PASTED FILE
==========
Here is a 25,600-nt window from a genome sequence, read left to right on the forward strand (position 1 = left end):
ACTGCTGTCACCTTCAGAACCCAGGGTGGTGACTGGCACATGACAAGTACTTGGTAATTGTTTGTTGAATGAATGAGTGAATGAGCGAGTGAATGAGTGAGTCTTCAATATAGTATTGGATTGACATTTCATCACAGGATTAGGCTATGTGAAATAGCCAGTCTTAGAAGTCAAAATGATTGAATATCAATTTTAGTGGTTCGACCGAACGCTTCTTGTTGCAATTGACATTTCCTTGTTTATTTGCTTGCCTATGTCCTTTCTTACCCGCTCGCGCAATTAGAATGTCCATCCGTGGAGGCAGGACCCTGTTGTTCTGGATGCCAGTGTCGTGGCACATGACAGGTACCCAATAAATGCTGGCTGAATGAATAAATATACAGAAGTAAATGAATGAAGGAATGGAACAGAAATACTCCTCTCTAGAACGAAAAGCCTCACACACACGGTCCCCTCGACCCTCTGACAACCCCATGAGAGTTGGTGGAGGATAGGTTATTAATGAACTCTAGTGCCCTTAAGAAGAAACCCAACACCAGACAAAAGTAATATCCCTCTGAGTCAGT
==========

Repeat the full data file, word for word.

Here is a 25,600-nt window from a genome sequence, read left to right on the forward strand (position 1 = left end):
ACTGCTGTCACCTTCAGAACCCAGGGTGGTGACTGGCACATGACAAGTACTTGGTAATTGTTTGTTGAATGAATGAGTGAATGAGCGAGTGAATGAGTGAGTCTTCAATATAGTATTGGATTGACATTTCATCACAGGATTAGGCTATGTGAAATAGCCAGTCTTAGAAGTCAAAATGATTGAATATCAATTTTAGTGGTTCGACCGAACGCTTCTTGTTGCAATTGACATTTCCTTGTTTATTTGCTTGCCTATGTCCTTTCTTACCCGCTCGCGCAATTAGAATGTCCATCCGTGGAGGCAGGACCCTGTTGTTCTGGATGCCAGTGTCGTGGCACATGACAGGTACCCAATAAATGCTGGCTGAATGAATAAATATACAGAAGTAAATGAATGAAGGAATGGAACAGAAATACTCCTCTCTAGAACGAAAAGCCTCACACACACGGTCCCCTCGACCCTCTGACAACCCCATGAGAGTTGGTGGAGGATAGGTTATTAATGAACTCTAGTGCCCTTAAGAAGAAACCCAACACCAGACAAAAGTAATATCCCTCTGAGTCAGT